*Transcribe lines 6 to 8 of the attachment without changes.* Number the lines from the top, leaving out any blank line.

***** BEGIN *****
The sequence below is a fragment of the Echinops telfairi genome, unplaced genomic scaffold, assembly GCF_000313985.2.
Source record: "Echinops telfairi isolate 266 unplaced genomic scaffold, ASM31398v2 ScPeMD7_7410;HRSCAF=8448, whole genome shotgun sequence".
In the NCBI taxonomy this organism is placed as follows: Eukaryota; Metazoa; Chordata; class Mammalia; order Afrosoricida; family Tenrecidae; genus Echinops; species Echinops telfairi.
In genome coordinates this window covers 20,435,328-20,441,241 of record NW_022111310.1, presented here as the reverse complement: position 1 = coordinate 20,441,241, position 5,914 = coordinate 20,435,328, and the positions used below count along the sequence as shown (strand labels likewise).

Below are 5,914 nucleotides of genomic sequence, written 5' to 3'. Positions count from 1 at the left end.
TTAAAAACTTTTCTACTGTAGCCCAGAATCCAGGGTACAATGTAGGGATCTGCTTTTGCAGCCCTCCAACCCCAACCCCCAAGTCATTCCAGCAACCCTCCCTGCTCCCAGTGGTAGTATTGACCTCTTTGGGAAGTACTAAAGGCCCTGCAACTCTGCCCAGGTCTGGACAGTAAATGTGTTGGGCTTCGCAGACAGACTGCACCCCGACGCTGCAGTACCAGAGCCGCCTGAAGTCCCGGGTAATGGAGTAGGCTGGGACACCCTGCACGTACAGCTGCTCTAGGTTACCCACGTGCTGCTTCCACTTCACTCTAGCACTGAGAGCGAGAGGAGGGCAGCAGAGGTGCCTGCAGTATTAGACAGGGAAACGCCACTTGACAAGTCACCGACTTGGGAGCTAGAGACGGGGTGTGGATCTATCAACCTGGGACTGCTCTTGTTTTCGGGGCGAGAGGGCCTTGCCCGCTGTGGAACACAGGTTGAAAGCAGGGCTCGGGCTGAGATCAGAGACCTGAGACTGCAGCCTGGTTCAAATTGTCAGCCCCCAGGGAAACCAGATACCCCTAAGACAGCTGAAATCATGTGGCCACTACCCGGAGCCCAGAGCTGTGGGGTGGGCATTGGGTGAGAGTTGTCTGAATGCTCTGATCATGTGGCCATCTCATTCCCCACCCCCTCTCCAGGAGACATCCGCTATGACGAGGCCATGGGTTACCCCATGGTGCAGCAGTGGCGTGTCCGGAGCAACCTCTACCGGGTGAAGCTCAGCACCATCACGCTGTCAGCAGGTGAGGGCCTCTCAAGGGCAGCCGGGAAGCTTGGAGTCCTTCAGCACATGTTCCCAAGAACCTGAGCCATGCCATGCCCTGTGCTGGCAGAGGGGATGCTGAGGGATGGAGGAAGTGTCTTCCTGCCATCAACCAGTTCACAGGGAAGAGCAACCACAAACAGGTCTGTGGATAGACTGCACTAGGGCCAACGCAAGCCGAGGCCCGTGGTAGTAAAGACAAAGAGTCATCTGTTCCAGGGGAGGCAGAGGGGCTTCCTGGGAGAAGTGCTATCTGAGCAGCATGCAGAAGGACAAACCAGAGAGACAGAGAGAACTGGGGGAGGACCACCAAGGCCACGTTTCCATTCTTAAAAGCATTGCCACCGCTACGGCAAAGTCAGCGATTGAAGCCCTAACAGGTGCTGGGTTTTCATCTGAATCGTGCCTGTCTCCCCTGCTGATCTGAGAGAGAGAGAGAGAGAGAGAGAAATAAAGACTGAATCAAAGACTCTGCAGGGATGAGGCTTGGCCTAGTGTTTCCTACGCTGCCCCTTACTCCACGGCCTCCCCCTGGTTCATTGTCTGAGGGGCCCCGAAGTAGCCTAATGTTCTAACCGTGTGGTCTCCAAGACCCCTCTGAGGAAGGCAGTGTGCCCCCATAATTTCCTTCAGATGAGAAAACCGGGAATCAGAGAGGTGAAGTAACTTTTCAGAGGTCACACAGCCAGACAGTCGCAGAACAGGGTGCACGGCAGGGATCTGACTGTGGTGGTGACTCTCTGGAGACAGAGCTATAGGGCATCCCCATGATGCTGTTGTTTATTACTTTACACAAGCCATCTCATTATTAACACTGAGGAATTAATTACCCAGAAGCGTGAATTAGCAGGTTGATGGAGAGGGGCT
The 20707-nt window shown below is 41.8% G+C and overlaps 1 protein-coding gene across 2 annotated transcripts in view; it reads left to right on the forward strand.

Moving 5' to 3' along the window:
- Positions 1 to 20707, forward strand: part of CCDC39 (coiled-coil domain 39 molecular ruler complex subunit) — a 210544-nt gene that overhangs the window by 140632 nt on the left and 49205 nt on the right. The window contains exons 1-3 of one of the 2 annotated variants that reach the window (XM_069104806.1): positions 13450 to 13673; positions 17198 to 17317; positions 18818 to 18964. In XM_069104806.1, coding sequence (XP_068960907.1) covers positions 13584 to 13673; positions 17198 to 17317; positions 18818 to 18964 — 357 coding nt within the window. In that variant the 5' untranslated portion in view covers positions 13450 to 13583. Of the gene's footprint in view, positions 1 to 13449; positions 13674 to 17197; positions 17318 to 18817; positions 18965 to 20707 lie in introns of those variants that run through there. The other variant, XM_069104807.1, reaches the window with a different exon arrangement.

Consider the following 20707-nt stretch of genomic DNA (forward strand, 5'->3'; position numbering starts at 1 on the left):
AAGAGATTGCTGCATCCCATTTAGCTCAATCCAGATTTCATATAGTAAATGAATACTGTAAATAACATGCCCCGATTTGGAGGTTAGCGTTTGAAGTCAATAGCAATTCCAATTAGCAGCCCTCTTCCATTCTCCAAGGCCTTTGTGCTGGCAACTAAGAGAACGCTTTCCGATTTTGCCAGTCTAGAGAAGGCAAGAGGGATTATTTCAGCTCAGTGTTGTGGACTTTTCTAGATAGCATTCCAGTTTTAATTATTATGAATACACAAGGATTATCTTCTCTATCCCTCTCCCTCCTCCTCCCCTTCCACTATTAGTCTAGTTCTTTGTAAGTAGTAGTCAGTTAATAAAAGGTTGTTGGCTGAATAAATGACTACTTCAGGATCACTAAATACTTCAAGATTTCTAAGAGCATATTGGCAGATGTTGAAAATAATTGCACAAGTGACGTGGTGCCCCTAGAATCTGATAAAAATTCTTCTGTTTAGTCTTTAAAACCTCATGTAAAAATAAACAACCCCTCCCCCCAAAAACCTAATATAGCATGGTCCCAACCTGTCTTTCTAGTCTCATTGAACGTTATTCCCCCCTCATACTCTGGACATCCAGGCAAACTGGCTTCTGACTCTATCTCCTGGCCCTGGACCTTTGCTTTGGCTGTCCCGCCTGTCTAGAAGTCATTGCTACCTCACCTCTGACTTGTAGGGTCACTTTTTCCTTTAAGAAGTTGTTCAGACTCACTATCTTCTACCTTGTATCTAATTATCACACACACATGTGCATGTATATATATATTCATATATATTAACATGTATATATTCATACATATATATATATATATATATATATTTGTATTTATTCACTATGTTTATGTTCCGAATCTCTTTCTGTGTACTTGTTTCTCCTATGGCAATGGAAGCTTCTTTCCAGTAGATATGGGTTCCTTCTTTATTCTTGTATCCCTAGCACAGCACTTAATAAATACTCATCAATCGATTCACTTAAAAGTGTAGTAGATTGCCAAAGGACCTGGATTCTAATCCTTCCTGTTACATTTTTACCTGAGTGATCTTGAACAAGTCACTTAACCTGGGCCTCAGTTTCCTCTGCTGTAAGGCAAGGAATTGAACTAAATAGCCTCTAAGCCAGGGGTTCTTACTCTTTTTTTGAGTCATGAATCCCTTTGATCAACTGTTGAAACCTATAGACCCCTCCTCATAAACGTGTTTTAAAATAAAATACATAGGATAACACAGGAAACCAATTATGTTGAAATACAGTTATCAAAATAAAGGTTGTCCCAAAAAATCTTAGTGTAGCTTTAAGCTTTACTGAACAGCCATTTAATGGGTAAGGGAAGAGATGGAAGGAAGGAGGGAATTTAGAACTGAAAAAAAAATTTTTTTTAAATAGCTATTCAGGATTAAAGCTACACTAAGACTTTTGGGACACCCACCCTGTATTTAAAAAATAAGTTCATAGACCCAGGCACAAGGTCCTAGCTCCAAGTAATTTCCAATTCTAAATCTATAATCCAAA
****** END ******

TTAAAAACTTTTCTACTGTAGCCCAGAATCCAGGGTACAATGTAGGGATCTGCTTTTGCAGCCCTCCAACCCCAACCCCCAAGTCATTCCAGCAACCCTCCCTGCTCCCAGTGGTAGTATTGACCTCTTTGGGAAGTACTAAAGGCCCTGCAACTCTGCCCAGGTCTGGACAGTAAATGTGTTGGGCTTCGCAGACAGACTGCACCCCGACGCTGCAGTACCAGAGCCGCCTGAAGTCCCGGGTAATGGAGTAGGCTGGGACACCCTGCACGTACAGCTGCTCTAGGTTACCCACGTGCTGCTTCCACTTCACTCTAGCACTGAGAGCGAGAGGAGGGCAGCAGAGGTGCCTGCAGTATTAGACAGGGAAACGCCACTTGACAAGTCACCGACTTGGGAGCTAGAGACGGGGTGTGGATCTATCAACCTGGGACTGCTCTTGTTTTCGGGGCGAGAGGGCCTTGCCCGCTGTGGAACACAGGTTGAAAGCAGGGCTCGGGCTGAGATCAGAGACCTGAGACTGCAGCCTGGTTCAAATTGTCAGCCCCCAGGGAAACCAGATACCCCTAAGACAGCTGAAATCATGTGGCCACTACCCGGAGCCCAGAGCTGTGGGGTGGGCATTGGGTGAGAGTTGTCTGAATGCTCTGATCATGTGGCCATCTCATTCCCCACCCCCTCTCCAGGAGACATCCGCTATGACGAGGCCATGGGTTACCCCATGGTGCAGCAGTGGCGTGTCCGGAGCAACCTCTACCGGGTGAAGCTCAGCACCATCACGCTGTCAGCAGGTGAGGGCCTCTCAAGGGCAGCCGGGAAGCTTGGAGTCCTTCAGCACATGTTCCCAAGAACCTGAGCCATGCCATGCCCTGTGCTGGCAGAGGGGATGCTGAGGGATGGAGGAAGTGTCTTCCTGCCATCAACCAGTTCACAGGGAAGAGCAACCACAAACAGGTCTGTGGATAGACTGCACTAGGGCCAACGCAAGCCGAGGCCCGTGGTAGTAAAGACAAAGAGTCATCTGTTCCAGGGGAGGCAGAGGGGCTTCCTGGGAGAAGTGCTATCTGAGCAGCATGCAGAAGGACAAACCAGAGAGACAGAGAGAACTGGGGGAGGACCACCAAGGCCACGTTTCCATTCTTAAAAGCATTGCCACCGCTACGGCAAAGTCAGCGATTGAAGCCCTAACAGGTGCTGGGTTTTCATCTGAATCGTGCCTGTCTCCCCTGCTGATCTGAGAGAGAGAGAGAGAGAGAGAGAAATAAAGACTGAATCAAAGACTCTGCAGGGATGAGGCTTGGCCTAGTGTTTCCTACGCTGCCCCTTACTCCACGGCCTCCCCCTGGTTCATTGTCTGAGGGGCCCCGAAGTAGCCTAATGTTCTAACCGTGTGGTCTCCAAGACCCCTCTGAGGAAGGCAGTGTGCCCCCATAATTTCCTTCAGATGAGAAAACCGGGAATCAGAGAGGTGAAGTAACTTTTCAGAGGTCACACAGCCAGACAGTCGCAGAACAGGGTGCACGGCAGGGATCTGACTGTGGTGGTGACTCTCTGGAGACAGAGCTATAGGGCATCCCCATGATGCTGTTGTTTATTACTTTACACAAGCCATCTCATTATTAACACTGAGGAATTAATTACCCAGAAGCGTGAATTAGCAGGTTGATGGAGAGGGGCT
The 20707-nt window shown below is 41.8% G+C and overlaps 1 protein-coding gene across 2 annotated transcripts in view; it reads left to right on the forward strand.

Moving 5' to 3' along the window: